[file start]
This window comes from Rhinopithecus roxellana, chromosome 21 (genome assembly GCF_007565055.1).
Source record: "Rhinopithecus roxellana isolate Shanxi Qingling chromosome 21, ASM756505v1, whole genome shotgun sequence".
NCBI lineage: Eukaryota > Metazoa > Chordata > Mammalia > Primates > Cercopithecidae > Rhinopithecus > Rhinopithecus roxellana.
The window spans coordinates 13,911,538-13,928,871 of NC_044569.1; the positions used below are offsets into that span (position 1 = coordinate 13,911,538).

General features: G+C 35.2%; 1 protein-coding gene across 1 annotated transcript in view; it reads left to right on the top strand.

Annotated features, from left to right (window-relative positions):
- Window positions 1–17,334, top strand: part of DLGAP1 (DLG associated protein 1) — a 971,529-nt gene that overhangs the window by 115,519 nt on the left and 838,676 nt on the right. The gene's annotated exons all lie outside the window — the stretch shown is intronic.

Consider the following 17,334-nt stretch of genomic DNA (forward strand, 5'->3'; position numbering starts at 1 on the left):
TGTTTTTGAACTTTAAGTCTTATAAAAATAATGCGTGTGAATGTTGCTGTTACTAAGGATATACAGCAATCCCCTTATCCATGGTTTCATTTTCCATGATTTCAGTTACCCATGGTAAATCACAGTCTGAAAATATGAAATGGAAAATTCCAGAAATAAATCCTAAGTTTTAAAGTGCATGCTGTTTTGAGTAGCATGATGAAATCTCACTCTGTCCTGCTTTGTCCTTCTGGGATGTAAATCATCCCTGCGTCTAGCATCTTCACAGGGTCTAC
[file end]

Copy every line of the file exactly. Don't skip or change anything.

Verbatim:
This window comes from Rhinopithecus roxellana, chromosome 21 (genome assembly GCF_007565055.1).
Source record: "Rhinopithecus roxellana isolate Shanxi Qingling chromosome 21, ASM756505v1, whole genome shotgun sequence".
NCBI lineage: Eukaryota > Metazoa > Chordata > Mammalia > Primates > Cercopithecidae > Rhinopithecus > Rhinopithecus roxellana.
The window spans coordinates 13,911,538-13,928,871 of NC_044569.1; the positions used below are offsets into that span (position 1 = coordinate 13,911,538).

General features: G+C 35.2%; 1 protein-coding gene across 1 annotated transcript in view; it reads left to right on the top strand.

Annotated features, from left to right (window-relative positions):
- Window positions 1–17,334, top strand: part of DLGAP1 (DLG associated protein 1) — a 971,529-nt gene that overhangs the window by 115,519 nt on the left and 838,676 nt on the right. The gene's annotated exons all lie outside the window — the stretch shown is intronic.

Consider the following 17,334-nt stretch of genomic DNA (forward strand, 5'->3'; position numbering starts at 1 on the left):
TGTTTTTGAACTTTAAGTCTTATAAAAATAATGCGTGTGAATGTTGCTGTTACTAAGGATATACAGCAATCCCCTTATCCATGGTTTCATTTTCCATGATTTCAGTTACCCATGGTAAATCACAGTCTGAAAATATGAAATGGAAAATTCCAGAAATAAATCCTAAGTTTTAAAGTGCATGCTGTTTTGAGTAGCATGATGAAATCTCACTCTGTCCTGCTTTGTCCTTCTGGGATGTAAATCATCCCTGCGTCTAGCATCTTCACAGGGTCTAC